It seems never-ending and the season is so appropriate but always the optimists we really do try and find joy and remind ourselves how lucky we are to be alive and to have so much in our lives. But on the dark, cold, wintery evenings....evenings like this, it can be difficult.
It seems so unfair that everything has conspired to hit at once. It starts at the end of October, the anniversary of when my own father died of the same cancer that killed Andy. He would have been 80 now, I was 32 when he died, and the mother of a 3 year old and a 1 year old.
|Speaking at the launch party for Goodbye Daisy last week|
Then it's the anniversary of hearing those words that Andy too had cancer, these things never leave you, they become the moment your life changes forever, a point in time. Of course Andy's birthday is at at the end of November, then it's my Dad's birthday, it was always the day we chose to put up Christmas decorations when I was younger, now they go up on the 1st of December in memory of Daisy's constant insistence that the tree just could not wait!
The anniversary of Andy's death is a week before Daisy's birthday. Her birthday, the day she made her early arrival into the world and again my world changed and I became both her mother and carer.
We mark these days, we celebrate the birthdays, we remember they lived. Christmas was special this year, the first with just the four of us, no other family. It was good. The children were incredible, they decided to "do Christmas", they cooked for me, I had nothing to do but to go for a walk with Pluto and watch TV, it was the grown-up Christmas I had always craved but always, without an over-excited Daisy so utterly bittersweet.
Like many bereaved people New Year's Eve is hard, it's another year. 3 years away from last seeing Andy, two years away from Daisy....what would we have been doing? The loss of a child is so incredibly hard, there are some very tangible reminders of time-stopping...would she have outgrown her clothes by now, would her obsession with all things pink have waned just like her big siser and her infamous emo phase? I will never know...
And now I sit here, just days away from the second anniversary of Daisy's death. Second anniversaries are really hard. The acute sharp pain has dulled, the relief at getting through a year intact is no longer there, now it's reality...cold and stark.
I've been struggling to find my new life now, who am I two years later? For so many years I was a partner, a wife, a mother, a carer...now my three children are older and while they need me, they don't need me in the same way, they are finding their own way in the world and the freedom that I craved during those long and lonely hospital stays is there for me.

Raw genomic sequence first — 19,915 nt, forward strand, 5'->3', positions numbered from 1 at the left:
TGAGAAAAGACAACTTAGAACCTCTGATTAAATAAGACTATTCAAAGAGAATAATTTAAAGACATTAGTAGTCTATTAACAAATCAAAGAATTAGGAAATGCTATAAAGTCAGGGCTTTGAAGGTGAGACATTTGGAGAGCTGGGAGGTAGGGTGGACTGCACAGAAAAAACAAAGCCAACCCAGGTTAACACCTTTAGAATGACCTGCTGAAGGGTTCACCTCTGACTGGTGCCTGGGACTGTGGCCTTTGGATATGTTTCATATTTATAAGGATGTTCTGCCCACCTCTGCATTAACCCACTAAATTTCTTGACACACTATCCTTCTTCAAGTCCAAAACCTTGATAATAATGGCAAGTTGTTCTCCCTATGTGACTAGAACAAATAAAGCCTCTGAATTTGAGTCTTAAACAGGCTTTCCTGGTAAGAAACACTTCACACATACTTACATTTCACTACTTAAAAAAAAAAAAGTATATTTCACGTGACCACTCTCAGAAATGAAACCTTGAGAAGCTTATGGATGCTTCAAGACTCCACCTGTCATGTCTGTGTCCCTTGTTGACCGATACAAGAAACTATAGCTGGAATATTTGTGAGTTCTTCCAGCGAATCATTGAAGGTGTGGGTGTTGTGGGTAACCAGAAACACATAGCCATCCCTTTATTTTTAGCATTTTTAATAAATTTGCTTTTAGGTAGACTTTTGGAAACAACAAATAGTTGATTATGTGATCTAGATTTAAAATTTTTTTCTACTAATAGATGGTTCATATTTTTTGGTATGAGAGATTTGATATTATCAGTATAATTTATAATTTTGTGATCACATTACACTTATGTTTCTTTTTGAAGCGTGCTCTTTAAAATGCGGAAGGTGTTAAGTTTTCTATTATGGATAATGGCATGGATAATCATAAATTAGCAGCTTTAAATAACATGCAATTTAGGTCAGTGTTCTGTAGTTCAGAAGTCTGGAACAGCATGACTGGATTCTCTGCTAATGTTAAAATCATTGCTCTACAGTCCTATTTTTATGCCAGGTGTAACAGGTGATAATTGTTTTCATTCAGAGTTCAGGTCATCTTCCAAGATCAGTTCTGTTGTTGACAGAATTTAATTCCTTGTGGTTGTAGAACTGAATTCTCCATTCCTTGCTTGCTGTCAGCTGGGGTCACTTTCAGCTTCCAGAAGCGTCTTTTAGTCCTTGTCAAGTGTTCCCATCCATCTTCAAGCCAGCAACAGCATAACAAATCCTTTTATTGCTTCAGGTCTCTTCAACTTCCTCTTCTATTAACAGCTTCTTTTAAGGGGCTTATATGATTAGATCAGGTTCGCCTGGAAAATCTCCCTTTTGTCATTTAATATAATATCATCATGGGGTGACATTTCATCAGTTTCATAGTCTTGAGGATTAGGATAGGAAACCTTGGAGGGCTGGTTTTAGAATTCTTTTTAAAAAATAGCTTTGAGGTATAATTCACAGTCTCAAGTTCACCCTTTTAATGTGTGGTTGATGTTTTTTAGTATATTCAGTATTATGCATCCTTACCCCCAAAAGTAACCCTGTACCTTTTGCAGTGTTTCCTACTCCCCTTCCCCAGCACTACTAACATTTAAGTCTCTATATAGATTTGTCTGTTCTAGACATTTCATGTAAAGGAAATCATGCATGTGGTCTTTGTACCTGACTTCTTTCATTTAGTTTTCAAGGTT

Late last year I was involved in a silly car accident. I ended up in an ambulance and in A&E for the day. The memories flooded back and I felt so vulnerable and alone. PTSD my doctor wrote on my sick note for work. It took a silly car accident for me to realise that my busy-ness, my constant need to be occupied was a way of coping. Of being needed, of remaining relevant. But it was also a way of hiding from my grief.
When I stop the memories hit, the reality of what had happened. I was not telling someone else's story, it's my story.
At last I have the time and space to grieve and to rebuild. To find out who I am and who I want to be. This is the time for me that I always wanted but it's a scary prospect. I have been scared that in moving forward I will forget, but I have learned that I will never, ever forget. They are always with me, Andy and Daisy. They shaped the me that I am now learning to be.
I want to find a time when I can remember the happy days with Daisy and smile, I don't want to feel pain at the thought of her pain. I'm working on that. I am a constant work in progress.
My projects and work are all about trying to make meaning of everything that has happened to me, to move me forward from these difficult days. To turn the unimaginable into a positive force for good, to change things for others.
Daisy's anniversary approaches fast and I will go to Great Ormond Street Hospital and see her name in the memory book, I will take flowers to the chapel where we celebrated her life with our friends there. But will also spend time doing some training, I've been doing a lot of that, training medical professionals, telling them what it is like, on the other side of the hospital bed. Helping them see the person beyond the disease. I am choosing to celebrate Daisy's (and Andy's) life that way.
There will be one more anniversary, the anniversary of her wonderful funeral, when we said our last goodbyes. Then it will be spring and there will be light and life and plans.
These are the difficult days, but they are important days, these are the days that have shaped me and made me, these are the days that lead me to my new life.
|at the launch of Goodbye Daisy last week we hung labels on a memory tree, this is my message to Daisy.|